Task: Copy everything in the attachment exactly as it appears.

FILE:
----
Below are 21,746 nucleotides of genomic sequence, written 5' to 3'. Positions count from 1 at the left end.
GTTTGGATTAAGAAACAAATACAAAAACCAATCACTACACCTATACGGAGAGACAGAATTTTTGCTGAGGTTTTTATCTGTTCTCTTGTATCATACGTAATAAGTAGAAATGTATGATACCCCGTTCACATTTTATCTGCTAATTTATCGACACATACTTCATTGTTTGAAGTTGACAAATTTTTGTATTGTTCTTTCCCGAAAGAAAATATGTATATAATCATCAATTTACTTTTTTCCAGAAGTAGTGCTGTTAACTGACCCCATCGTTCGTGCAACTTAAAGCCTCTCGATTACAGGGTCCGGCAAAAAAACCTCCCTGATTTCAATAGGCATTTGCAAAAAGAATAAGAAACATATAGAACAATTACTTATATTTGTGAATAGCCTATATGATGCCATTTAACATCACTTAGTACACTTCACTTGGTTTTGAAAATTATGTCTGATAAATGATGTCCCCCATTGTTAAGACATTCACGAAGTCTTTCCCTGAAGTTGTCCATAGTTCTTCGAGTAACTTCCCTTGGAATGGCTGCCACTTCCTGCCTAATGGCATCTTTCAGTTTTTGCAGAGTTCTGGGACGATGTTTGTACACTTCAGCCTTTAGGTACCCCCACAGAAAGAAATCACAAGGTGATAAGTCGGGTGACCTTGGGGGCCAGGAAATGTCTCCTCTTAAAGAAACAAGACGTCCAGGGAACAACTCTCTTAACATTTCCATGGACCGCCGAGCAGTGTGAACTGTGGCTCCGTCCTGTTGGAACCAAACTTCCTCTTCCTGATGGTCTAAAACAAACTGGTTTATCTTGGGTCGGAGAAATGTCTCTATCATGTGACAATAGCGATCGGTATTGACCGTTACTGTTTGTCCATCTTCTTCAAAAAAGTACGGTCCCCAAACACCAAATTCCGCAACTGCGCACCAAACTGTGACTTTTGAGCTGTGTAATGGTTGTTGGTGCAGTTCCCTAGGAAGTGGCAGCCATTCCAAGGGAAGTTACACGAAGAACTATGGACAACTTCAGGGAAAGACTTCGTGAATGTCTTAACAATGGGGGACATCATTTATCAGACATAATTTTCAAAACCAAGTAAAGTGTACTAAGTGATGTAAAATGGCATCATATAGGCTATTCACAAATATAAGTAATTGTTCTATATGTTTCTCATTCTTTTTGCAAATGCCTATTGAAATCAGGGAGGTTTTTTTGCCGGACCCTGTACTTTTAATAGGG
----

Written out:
Below are 21,746 nucleotides of genomic sequence, written 5' to 3'. Positions count from 1 at the left end.
GTTTGGATTAAGAAACAAATACAAAAACCAATCACTACACCTATACGGAGAGACAGAATTTTTGCTGAGGTTTTTATCTGTTCTCTTGTATCATACGTAATAAGTAGAAATGTATGATACCCCGTTCACATTTTATCTGCTAATTTATCGACACATACTTCATTGTTTGAAGTTGACAAATTTTTGTATTGTTCTTTCCCGAAAGAAAATATGTATATAATCATCAATTTACTTTTTTCCAGAAGTAGTGCTGTTAACTGACCCCATCGTTCGTGCAACTTAAAGCCTCTCGATTACAGGGTCCGGCAAAAAAACCTCCCTGATTTCAATAGGCATTTGCAAAAAGAATAAGAAACATATAGAACAATTACTTATATTTGTGAATAGCCTATATGATGCCATTTAACATCACTTAGTACACTTCACTTGGTTTTGAAAATTATGTCTGATAAATGATGTCCCCCATTGTTAAGACATTCACGAAGTCTTTCCCTGAAGTTGTCCATAGTTCTTCGAGTAACTTCCCTTGGAATGGCTGCCACTTCCTGCCTAATGGCATCTTTCAGTTTTTGCAGAGTTCTGGGACGATGTTTGTACACTTCAGCCTTTAGGTACCCCCACAGAAAGAAATCACAAGGTGATAAGTCGGGTGACCTTGGGGGCCAGGAAATGTCTCCTCTTAAAGAAACAAGACGTCCAGGGAACAACTCTCTTAACATTTCCATGGACCGCCGAGCAGTGTGAACTGTGGCTCCGTCCTGTTGGAACCAAACTTCCTCTTCCTGATGGTCTAAAACAAACTGGTTTATCTTGGGTCGGAGAAATGTCTCTATCATGTGACAATAGCGATCGGTATTGACCGTTACTGTTTGTCCATCTTCTTCAAAAAAGTACGGTCCCCAAACACCAAATTCCGCAACTGCGCACCAAACTGTGACTTTTGAGCTGTGTAATGGTTGTTGGTGCAGTTCCCTAGGAAGTGGCAGCCATTCCAAGGGAAGTTACACGAAGAACTATGGACAACTTCAGGGAAAGACTTCGTGAATGTCTTAACAATGGGGGACATCATTTATCAGACATAATTTTCAAAACCAAGTAAAGTGTACTAAGTGATGTAAAATGGCATCATATAGGCTATTCACAAATATAAGTAATTGTTCTATATGTTTCTCATTCTTTTTGCAAATGCCTATTGAAATCAGGGAGGTTTTTTTGCCGGACCCTGTACTTTTAATAGGG